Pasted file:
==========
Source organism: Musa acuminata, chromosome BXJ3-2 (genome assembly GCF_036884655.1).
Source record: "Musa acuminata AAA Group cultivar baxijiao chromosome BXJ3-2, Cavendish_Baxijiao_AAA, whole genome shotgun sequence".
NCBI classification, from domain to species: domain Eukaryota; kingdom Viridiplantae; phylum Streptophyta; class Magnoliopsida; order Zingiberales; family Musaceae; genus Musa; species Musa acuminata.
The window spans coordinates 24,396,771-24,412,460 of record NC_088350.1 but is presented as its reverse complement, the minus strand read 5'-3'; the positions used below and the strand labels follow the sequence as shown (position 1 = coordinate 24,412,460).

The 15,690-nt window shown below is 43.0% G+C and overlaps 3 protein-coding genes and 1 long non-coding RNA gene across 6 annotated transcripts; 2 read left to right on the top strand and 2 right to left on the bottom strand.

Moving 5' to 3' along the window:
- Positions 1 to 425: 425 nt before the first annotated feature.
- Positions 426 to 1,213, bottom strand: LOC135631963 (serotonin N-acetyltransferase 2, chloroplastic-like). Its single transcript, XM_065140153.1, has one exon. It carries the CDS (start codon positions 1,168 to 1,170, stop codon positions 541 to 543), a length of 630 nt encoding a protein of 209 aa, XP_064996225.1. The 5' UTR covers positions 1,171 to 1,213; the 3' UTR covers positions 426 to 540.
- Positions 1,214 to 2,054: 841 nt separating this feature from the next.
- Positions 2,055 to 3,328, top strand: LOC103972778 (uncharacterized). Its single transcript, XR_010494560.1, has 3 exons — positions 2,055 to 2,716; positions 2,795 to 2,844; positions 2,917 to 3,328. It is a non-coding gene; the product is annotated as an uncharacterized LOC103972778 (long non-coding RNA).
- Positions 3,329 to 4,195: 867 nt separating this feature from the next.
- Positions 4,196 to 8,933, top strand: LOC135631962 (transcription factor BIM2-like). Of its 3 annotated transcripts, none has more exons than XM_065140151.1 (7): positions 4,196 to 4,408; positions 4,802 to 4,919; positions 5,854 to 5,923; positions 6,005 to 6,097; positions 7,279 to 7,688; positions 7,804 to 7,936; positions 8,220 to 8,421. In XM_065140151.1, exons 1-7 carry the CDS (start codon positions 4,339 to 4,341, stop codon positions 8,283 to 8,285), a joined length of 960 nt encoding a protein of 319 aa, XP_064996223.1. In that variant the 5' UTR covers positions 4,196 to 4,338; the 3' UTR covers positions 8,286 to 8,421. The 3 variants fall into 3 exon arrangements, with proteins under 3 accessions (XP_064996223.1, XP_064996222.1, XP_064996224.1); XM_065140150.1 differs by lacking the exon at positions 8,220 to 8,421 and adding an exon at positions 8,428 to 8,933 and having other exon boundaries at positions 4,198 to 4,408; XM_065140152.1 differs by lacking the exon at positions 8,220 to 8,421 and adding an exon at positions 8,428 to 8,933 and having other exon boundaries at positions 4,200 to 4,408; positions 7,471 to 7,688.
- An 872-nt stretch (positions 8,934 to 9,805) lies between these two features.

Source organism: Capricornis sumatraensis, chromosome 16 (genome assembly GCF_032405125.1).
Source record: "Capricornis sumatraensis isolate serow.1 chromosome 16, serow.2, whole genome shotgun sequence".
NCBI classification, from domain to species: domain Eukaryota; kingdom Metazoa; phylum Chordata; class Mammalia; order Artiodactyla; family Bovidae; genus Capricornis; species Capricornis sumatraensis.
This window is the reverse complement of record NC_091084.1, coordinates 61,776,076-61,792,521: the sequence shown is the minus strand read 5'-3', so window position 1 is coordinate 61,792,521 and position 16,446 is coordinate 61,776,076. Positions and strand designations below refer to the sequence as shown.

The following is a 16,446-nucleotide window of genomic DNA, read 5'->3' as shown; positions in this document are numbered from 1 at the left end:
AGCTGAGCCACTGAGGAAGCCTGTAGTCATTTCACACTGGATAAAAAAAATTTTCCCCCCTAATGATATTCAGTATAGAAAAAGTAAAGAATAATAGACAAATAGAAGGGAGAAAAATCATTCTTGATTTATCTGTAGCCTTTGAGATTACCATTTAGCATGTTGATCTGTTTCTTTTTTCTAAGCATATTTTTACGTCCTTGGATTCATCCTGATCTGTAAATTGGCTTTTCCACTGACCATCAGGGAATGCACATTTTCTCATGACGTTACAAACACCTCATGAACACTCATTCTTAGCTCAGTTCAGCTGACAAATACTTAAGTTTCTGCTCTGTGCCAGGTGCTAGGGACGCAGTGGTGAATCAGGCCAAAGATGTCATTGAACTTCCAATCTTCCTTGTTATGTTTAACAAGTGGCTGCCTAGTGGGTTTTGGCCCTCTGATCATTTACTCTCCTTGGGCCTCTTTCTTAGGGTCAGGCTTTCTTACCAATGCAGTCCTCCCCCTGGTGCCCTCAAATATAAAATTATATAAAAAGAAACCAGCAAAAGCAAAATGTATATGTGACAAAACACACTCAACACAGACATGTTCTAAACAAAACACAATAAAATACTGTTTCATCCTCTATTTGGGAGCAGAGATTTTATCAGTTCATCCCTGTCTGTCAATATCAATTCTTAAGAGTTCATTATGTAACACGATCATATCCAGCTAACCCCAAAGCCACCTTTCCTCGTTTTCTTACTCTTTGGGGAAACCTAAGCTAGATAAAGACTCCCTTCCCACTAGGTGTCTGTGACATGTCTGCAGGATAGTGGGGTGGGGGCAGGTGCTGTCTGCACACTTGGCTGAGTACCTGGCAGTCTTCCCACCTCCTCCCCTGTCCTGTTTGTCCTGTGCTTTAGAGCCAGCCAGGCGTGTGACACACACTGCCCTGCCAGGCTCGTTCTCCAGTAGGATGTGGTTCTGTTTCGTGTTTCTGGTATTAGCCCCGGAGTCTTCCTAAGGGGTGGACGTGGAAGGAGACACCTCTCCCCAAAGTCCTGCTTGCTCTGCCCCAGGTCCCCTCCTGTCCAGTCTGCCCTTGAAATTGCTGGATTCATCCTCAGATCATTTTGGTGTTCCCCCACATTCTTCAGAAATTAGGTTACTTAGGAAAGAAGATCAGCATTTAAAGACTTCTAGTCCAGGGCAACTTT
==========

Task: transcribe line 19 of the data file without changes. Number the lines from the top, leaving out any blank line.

AGCTGAGCCACTGAGGAAGCCTGTAGTCATTTCACACTGGATAAAAAAAATTTTCCCCCCTAATGATATTCAGTATAGAAAAAGTAAAGAATAATAGACAAATAGAAGGGAGAAAAATCATTCTTGATTTATCTGTAGCCTTTGAGATTACCATTTAGCATGTTGATCTGTTTCTTTTTTCTAAGCATATTTTTACGTCCTTGGATTCATCCTGATCTGTAAATTGGCTTTTCCACTGACCATCAGGGAATGCACATTTTCTCATGACGTTACAAACACCTCATGAACACTCATTCTTAGCTCAGTTCAGCTGACAAATACTTAAGTTTCTGCTCTGTGCCAGGTGCTAGGGACGCAGTGGTGAATCAGGCCAAAGATGTCATTGAACTTCCAATCTTCCTTGTTATGTTTAACAAGTGGCTGCCTAGTGGGTTTTGGCCCTCTGATCATTTACTCTCCTTGGGCCTCTTTCTTAGGGTCAGGCTTTCTTACCAATGCAGTCCTCCCCCTGGTGCCCTCAAATATAAAATTATATAAAAAGAAACCAGCAAAAGCAAAATGTATATGTGACAAAACACACTCAACACAGACATGTTCTAAACAAAACACAATAAAATACTGTTTCATCCTCTATTTGGGAGCAGAGATTTTATCAGTTCATCCCTGTCTGTCAATATCAATTCTTAAGAGTTCATTATGTAACACGATCATATCCAGCTAACCCCAAAGCCACCTTTCCTCGTTTTCTTACTCTTTGGGGAAACCTAAGCTAGATAAAGACTCCCTTCCCACTAGGTGTCTGTGACATGTCTGCAGGATAGTGGGGTGGGGGCAGGTGCTGTCTGCACACTTGGCTGAGTACCTGGCAGTCTTCCCACCTCCTCCCCTGTCCTGTTTGTCCTGTGCTTTAGAGCCAGCCAGGCGTGTGACACACACTGCCCTGCCAGGCTCGTTCTCCAGTAGGATGTGGTTCTGTTTCGTGTTTCTGGTATTAGCCCCGGAGTCTTCCTAAGGGGTGGACGTGGAAGGAGACACCTCTCCCCAAAGTCCTGCTTGCTCTGCCCCAGGTCCCCTCCTGTCCAGTCTGCCCTTGAAATTGCTGGATTCATCCTCAGATCATTTTGGTGTTCCCCCACATTCTTCAGAAATTAGGTTACTTAGGAAAGAAGATCAGCATTTAAAGACTTCTAGTCCAGGGCAACTTT